The Bronze Memorial Plaque program offers the opportunity to permanently honor deceased members of the armed forces, their friends and family, and the fallen heroes of current conflicts by placing their name on a bronze plaque that is located at the U.S. Army Women’s Museum at Fort Lee, Va.

The foundation also has provided grants to help preserve the history of Army women through memorials and museum programs. In fact, the U.S. Army Women’s Foundation originally was the Women’s Army Corps Foundation, which was founded in 1969 to raise money to build a WAC Museum at Fort McClellan, Ala.

One of its grants was used to fund research to examine the economic and social impact of women’s service in the Army. That research, performed by George Mason University, was published in 2006. It found that service in the Army greatly influenced their educational advancement and played an important role in their civilian careers once they left the Army. (The study can be found on the foundation’s website,

“In our study with George Mason University, respondents stated that education and health benefits were the predominant reasons they joined the Army,” said Peggy Trossen, executive director of the U.S. Army Women’s Foundation.

The Army Women’s Foundation’s Hall of Fame program recognizes the extraordinary achievements of Army women and those who support them. The Army Women’s Foundation Hall of Fame Awards are presented in March to women who have contributed extraordinary service to the Army or the armed forces and any individual who has made exceptional contributions to women in the Army or the armed forces. Most inductees are women who have served in the U.S. Army, but the list of honorees also includes Brigadier General Wilma Vaught, U.S. Air Force, retired. Hall of Fame awards were first presented in 2009, and have been presented each year since then. The foundation also hosts an annual summit. Each March, in Washington, D.C., the Army Women’s Foundation brings together experts on defense, economic, political, health and social issues that affect soldiers, particularly women soldiers. The foundation and its guests have examined and celebrated the changing military missions and roles of Army women, the challenges they face transitioning back to civilian life, and the resiliency they demonstrate in handling both.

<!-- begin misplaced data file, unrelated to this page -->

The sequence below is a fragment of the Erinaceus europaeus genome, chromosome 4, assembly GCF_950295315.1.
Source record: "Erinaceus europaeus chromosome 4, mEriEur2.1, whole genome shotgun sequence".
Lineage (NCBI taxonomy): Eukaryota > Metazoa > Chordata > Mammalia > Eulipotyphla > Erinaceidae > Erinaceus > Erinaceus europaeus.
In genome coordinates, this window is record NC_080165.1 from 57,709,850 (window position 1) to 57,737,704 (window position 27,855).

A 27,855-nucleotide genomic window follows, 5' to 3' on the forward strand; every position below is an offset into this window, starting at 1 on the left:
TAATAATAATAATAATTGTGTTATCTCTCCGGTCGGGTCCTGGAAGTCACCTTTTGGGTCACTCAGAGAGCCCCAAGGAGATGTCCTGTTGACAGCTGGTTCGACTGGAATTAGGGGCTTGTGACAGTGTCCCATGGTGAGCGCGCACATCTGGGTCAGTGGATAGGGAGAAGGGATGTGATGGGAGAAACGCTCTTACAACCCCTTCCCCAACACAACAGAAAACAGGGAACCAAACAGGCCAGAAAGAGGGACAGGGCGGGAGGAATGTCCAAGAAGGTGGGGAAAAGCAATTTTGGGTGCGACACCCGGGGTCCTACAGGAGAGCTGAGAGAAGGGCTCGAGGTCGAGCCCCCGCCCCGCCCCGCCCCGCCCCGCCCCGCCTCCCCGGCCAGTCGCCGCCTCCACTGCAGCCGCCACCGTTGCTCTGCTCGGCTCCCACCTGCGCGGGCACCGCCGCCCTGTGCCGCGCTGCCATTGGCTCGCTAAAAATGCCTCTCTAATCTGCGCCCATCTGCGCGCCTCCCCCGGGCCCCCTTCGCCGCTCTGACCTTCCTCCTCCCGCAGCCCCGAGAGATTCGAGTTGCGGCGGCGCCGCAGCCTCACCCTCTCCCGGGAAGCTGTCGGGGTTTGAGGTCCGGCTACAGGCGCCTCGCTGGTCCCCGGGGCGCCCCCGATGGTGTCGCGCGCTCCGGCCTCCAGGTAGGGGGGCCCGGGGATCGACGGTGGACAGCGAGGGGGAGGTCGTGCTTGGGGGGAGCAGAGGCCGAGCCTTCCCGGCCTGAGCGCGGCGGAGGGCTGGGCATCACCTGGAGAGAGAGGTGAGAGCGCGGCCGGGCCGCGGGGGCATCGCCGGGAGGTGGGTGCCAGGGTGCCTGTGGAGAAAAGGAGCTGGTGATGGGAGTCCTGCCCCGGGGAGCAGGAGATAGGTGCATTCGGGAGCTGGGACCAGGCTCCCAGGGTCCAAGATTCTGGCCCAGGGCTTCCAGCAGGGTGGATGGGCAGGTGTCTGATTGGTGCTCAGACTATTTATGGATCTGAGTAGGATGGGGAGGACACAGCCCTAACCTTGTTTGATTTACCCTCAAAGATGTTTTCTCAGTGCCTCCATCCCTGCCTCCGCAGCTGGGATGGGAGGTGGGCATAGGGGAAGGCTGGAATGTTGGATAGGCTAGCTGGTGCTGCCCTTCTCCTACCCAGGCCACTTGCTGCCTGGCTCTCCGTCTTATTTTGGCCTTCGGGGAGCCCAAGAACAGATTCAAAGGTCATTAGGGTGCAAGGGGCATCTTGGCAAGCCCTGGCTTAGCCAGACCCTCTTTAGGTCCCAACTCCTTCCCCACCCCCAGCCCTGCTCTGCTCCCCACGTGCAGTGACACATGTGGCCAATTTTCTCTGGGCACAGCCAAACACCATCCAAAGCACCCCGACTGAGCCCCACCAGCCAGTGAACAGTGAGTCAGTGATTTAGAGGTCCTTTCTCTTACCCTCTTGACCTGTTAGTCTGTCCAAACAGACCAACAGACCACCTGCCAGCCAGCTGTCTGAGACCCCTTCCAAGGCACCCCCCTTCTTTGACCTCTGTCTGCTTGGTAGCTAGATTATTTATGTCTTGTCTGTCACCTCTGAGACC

“All of our programs are designed to preserve the history and honor the service and sacrifice of Army women. Through our grants and Hall of Fame programs, we continue to preserve the history of their contributions to the country.

“Our Legacy Scholarship program honors the service and sacrifice of Army women’s past and current contributions, and also helps them shape the future,” McWilliams said.

For more information on the U.S. Army Women’s Foundation, go to

Last modified onMonday, 09 March 2015 16:13

Additional Info

  • Issue: 2
  • Volume: 10